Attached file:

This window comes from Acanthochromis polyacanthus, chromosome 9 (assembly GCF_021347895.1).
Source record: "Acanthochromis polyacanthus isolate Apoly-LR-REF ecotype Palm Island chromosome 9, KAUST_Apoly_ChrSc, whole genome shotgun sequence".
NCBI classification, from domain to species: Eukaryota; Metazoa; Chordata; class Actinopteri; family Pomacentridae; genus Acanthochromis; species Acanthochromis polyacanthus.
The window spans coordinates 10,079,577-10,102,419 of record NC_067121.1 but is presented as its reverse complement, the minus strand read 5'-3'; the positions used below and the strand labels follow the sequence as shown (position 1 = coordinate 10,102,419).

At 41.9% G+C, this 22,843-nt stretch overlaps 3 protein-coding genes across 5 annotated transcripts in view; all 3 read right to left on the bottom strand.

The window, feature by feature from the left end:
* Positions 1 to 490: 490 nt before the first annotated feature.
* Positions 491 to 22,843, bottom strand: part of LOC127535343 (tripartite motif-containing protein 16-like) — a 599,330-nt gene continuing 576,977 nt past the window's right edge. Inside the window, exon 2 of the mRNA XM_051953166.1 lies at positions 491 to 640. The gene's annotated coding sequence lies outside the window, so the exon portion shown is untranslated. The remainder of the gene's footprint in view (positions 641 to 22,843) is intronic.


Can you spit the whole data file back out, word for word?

This window comes from Acanthochromis polyacanthus, chromosome 9 (assembly GCF_021347895.1).
Source record: "Acanthochromis polyacanthus isolate Apoly-LR-REF ecotype Palm Island chromosome 9, KAUST_Apoly_ChrSc, whole genome shotgun sequence".
NCBI classification, from domain to species: Eukaryota; Metazoa; Chordata; class Actinopteri; family Pomacentridae; genus Acanthochromis; species Acanthochromis polyacanthus.
The window spans coordinates 10,079,577-10,102,419 of record NC_067121.1 but is presented as its reverse complement, the minus strand read 5'-3'; the positions used below and the strand labels follow the sequence as shown (position 1 = coordinate 10,102,419).

At 41.9% G+C, this 22,843-nt stretch overlaps 3 protein-coding genes across 5 annotated transcripts in view; all 3 read right to left on the bottom strand.

The window, feature by feature from the left end:
* Positions 1 to 490: 490 nt before the first annotated feature.
* Positions 491 to 22,843, bottom strand: part of LOC127535343 (tripartite motif-containing protein 16-like) — a 599,330-nt gene continuing 576,977 nt past the window's right edge. Inside the window, exon 2 of the mRNA XM_051953166.1 lies at positions 491 to 640. The gene's annotated coding sequence lies outside the window, so the exon portion shown is untranslated. The remainder of the gene's footprint in view (positions 641 to 22,843) is intronic.